But then I think we also need just to continue what we’re doing to grow our party. One of the things that I’ve been really appreciative of as a candidate myself is how I’ve been able to count on not just the county party, but, maybe even more significantly, the legislative district organizations for volunteers.

So I think we need to, maybe not as ruthlessly as Governor Ducey, get ready for redistricting in 2030. That is something that I am sure has not escaped the attention of Katie Hobbs.

But then I think we also need just to continue what we’re doing to grow our party. One of the things that I’ve been really appreciative of as a candidate myself is how I’ve been able to count on not just the county party, but, maybe even more significantly, the legislative district organizations for volunteers.

Loss at the Corporation Commission

Lauren Kuby and Sandra Kennedy were just omnipresent on the campaign trail. I swear at every candidate event that I either went to or took part in online, one or both of them was there.

But it’s difficult when, again, you’re running clean elections, and I think both of them did. I think that was a big hurdle for Lauren and Sandra to overcome.

The other thing was, just like the state treasurer’s race, the Republicans really downplayed any connections with Trump, election denialism, or being anti-choice. Of course, in state Treasurer and Corporation Commission races, those issues aren’t as prevalent. But those were the races where you saw the biggest votes for Republican candidates were state Treasurer and Corporation Commission.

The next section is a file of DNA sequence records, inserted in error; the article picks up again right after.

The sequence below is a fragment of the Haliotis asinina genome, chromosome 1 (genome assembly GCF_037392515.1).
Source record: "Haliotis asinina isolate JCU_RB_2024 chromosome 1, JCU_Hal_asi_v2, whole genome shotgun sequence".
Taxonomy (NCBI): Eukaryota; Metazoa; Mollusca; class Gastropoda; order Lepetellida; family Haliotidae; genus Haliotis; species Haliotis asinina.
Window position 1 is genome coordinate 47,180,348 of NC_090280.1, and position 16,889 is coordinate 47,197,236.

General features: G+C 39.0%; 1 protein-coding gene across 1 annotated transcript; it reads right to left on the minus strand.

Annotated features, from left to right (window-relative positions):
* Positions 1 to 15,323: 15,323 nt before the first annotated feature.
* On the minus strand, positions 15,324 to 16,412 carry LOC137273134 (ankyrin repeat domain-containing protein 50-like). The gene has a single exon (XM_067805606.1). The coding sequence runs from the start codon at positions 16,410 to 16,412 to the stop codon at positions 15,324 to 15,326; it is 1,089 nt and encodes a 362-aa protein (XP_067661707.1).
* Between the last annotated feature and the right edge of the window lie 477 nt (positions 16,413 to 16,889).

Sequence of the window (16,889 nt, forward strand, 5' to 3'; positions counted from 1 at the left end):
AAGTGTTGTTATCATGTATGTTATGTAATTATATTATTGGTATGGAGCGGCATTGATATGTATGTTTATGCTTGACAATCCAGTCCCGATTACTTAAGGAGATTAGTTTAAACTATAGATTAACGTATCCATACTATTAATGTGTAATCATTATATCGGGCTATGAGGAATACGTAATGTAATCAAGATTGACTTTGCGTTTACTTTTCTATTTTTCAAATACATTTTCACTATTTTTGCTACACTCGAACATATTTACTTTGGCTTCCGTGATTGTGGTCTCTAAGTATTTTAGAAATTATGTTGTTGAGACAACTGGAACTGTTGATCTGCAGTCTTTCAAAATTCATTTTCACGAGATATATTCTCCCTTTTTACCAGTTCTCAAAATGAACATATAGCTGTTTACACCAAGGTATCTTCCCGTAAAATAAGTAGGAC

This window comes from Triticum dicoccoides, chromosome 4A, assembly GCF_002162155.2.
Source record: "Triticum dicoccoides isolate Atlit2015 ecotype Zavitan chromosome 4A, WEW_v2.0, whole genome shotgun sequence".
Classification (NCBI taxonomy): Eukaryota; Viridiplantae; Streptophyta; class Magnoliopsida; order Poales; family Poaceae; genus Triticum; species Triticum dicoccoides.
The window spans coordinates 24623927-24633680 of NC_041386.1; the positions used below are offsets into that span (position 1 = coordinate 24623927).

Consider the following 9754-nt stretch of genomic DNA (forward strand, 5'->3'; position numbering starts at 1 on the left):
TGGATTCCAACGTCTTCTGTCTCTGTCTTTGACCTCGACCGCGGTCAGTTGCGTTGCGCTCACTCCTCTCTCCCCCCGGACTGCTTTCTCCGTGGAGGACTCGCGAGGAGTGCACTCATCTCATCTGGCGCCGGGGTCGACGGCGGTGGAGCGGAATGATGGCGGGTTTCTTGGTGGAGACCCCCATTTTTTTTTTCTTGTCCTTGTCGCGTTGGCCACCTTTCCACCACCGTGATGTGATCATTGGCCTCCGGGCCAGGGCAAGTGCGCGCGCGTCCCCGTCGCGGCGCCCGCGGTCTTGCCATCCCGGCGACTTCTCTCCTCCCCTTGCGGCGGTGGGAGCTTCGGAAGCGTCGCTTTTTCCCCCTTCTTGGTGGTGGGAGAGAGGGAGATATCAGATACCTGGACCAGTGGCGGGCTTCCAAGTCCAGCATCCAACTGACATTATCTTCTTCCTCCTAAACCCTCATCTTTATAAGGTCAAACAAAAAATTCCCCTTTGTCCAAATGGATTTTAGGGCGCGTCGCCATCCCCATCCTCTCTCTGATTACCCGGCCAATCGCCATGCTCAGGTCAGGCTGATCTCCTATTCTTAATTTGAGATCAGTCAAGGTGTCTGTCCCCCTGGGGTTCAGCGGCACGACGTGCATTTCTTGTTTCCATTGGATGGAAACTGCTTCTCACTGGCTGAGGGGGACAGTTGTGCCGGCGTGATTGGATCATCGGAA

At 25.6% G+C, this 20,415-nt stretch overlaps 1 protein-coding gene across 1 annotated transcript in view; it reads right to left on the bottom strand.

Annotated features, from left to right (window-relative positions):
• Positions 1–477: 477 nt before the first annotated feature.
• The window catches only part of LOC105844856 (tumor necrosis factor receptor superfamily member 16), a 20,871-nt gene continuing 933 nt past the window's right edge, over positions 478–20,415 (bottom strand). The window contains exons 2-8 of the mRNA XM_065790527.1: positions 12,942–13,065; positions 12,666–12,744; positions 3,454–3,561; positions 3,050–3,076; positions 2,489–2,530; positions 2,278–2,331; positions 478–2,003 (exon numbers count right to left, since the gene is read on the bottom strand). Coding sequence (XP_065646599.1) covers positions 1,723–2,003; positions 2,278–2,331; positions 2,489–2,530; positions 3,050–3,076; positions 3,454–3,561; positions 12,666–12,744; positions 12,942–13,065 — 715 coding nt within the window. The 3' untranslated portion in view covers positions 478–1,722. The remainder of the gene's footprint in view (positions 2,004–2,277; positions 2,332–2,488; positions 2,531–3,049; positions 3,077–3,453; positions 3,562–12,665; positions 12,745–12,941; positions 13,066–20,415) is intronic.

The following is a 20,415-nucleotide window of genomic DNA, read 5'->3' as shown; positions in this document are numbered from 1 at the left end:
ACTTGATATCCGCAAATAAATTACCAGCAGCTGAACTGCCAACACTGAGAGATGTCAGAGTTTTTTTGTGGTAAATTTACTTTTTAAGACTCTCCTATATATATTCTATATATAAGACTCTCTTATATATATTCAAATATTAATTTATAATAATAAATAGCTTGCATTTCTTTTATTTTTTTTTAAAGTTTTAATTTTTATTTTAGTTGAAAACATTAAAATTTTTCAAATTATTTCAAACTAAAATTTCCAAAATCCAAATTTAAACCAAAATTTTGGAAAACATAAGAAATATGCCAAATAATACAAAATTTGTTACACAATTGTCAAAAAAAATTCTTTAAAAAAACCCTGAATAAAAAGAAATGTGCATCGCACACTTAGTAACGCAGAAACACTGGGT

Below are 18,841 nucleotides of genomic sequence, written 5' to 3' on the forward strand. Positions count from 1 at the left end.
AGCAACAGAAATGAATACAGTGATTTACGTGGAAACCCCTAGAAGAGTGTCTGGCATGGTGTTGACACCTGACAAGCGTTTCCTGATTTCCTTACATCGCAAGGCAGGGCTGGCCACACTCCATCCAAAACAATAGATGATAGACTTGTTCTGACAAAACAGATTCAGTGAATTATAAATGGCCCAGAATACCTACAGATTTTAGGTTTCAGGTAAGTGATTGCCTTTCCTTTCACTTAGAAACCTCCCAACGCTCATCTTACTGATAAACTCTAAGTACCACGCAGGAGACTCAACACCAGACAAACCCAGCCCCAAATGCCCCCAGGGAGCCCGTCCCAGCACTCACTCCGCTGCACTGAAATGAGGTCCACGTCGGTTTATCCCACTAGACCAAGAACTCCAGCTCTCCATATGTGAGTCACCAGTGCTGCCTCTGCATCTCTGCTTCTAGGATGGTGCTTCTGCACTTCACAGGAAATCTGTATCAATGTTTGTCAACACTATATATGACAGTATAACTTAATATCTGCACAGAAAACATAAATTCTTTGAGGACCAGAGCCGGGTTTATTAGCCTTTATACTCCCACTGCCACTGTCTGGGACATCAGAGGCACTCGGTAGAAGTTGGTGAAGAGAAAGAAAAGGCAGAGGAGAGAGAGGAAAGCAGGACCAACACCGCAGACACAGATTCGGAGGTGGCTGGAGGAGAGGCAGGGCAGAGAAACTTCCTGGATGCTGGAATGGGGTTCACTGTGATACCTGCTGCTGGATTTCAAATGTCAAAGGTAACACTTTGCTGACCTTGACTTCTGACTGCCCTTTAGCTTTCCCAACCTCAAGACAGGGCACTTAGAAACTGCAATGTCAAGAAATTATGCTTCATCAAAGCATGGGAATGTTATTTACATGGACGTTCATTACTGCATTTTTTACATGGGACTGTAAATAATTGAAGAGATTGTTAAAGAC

The Corporation Commission is a 4-to-1 Republican Commission. The only Democratic Commissioner is Anna Tovar. I think they are going to make some decisions that are going to damage our need to take on climate change. It’s going to look like it’s just the APS-run Corporation Commission is not going to be effective in terms of consumer protection. [APS, or Arizona Public Service Company, is Arizona’s largest electric company.] So hopefully, they’re going to give us a solid record that we can run against the next time. And I believe the next time there’ll be three seats up.

Cost burden on counties